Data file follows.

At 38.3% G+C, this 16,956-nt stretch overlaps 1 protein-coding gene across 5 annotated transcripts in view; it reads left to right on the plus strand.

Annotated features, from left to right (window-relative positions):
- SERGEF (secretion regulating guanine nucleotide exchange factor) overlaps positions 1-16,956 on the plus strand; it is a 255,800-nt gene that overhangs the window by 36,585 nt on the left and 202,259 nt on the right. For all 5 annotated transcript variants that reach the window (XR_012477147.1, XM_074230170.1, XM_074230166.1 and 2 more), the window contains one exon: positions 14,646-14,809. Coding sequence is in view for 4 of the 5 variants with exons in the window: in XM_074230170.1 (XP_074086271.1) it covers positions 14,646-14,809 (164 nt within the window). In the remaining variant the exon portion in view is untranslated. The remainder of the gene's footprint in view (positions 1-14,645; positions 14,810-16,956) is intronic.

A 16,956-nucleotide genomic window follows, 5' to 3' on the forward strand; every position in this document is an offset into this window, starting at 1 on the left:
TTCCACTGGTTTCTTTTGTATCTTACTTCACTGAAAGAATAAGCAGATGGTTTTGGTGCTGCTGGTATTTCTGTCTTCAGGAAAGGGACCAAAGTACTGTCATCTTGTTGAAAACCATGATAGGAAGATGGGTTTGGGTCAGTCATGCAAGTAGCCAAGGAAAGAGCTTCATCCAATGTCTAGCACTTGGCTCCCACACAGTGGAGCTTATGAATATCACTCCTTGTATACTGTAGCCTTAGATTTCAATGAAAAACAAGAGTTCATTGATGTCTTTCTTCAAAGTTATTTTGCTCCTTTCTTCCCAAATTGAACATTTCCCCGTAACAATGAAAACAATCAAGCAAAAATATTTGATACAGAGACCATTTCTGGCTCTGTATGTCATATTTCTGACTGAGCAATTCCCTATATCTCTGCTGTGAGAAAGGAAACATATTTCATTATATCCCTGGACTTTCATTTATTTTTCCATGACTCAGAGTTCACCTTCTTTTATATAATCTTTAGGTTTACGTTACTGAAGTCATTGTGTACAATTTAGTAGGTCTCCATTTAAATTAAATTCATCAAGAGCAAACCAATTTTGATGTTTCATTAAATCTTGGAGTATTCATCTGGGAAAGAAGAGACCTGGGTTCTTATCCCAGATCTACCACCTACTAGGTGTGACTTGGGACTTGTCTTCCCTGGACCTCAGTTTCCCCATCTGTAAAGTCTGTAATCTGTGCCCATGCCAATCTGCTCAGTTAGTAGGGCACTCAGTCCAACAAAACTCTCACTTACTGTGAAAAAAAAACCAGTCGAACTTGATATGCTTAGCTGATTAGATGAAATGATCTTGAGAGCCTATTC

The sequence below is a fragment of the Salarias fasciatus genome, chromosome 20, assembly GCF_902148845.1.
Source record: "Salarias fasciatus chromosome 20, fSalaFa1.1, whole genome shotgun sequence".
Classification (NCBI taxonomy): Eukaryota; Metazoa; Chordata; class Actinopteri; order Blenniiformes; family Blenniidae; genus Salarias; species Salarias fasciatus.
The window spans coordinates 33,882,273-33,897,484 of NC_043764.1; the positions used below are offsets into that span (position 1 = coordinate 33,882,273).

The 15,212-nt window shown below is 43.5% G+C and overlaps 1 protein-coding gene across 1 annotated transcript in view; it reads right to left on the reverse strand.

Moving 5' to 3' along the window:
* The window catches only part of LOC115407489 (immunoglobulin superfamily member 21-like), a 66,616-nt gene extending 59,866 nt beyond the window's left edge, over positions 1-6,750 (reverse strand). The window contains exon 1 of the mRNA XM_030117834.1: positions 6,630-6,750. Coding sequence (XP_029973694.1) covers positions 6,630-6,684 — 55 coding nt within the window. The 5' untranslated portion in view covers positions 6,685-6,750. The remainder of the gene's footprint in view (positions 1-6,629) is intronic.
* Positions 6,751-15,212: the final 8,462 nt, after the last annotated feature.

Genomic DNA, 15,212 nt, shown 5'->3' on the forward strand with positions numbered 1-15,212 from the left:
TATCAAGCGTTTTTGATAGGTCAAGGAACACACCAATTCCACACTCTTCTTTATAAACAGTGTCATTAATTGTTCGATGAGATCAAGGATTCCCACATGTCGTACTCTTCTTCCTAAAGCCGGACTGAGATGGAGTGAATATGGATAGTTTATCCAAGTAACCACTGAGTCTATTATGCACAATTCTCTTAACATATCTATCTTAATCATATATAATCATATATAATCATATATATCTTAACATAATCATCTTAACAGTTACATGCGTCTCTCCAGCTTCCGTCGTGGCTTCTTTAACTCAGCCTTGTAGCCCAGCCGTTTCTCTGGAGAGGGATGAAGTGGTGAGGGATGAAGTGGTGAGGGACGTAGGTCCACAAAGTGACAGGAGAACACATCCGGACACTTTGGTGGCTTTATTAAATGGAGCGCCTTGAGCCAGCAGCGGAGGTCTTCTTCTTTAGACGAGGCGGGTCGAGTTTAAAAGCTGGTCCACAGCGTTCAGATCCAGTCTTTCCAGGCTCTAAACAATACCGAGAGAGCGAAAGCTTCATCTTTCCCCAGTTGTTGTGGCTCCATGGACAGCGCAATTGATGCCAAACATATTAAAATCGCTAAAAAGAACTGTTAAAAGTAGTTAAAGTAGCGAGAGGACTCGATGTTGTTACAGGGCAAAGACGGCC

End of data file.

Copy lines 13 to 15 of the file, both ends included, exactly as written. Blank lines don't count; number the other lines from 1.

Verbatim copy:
* Positions 6,751-15,212: the final 8,462 nt, after the last annotated feature.

Genomic DNA, 15,212 nt, shown 5'->3' on the forward strand with positions numbered 1-15,212 from the left:
TATCAAGCGTTTTTGATAGGTCAAGGAACACACCAATTCCACACTCTTCTTTATAAACAGTGTCATTAATTGTTCGATGAGATCAAGGATTCCCACATGTCGTACTCTTCTTCCTAAAGCCGGACTGAGATGGAGTGAATATGGATAGTTTATCCAAGTAACCACTGAGTCTATTATGCACAATTCTCTTAACATATCTATCTTAATCATATATAATCATATATAATCATATATATCTTAACATAATCATCTTAACAGTTACATGCGTCTCTCCAGCTTCCGTCGTGGCTTCTTTAACTCAGCCTTGTAGCCCAGCCGTTTCTCTGGAGAGGGATGAAGTGGTGAGGGATGAAGTGGTGAGGGACGTAGGTCCACAAAGTGACAGGAGAACACATCCGGACACTTTGGTGGCTTTATTAAATGGAGCGCCTTGAGCCAGCAGCGGAGGTCTTCTTCTTTAGACGAGGCGGGTCGAGTTTAAAAGCTGGTCCACAGCGTTCAGATCCAGTCTTTCCAGGCTCTAAACAATACCGAGAGAGCGAAAGCTTCATCTTTCCCCAGTTGTTGTGGCTCCATGGACAGCGCAATTGATGCCAAACATATTAAAATCGCTAAAAAGAACTGTTAAAAGTAGTTAAAGTAGCGAGAGGACTCGATGTTGTTACAGGGCAAAGACGGCC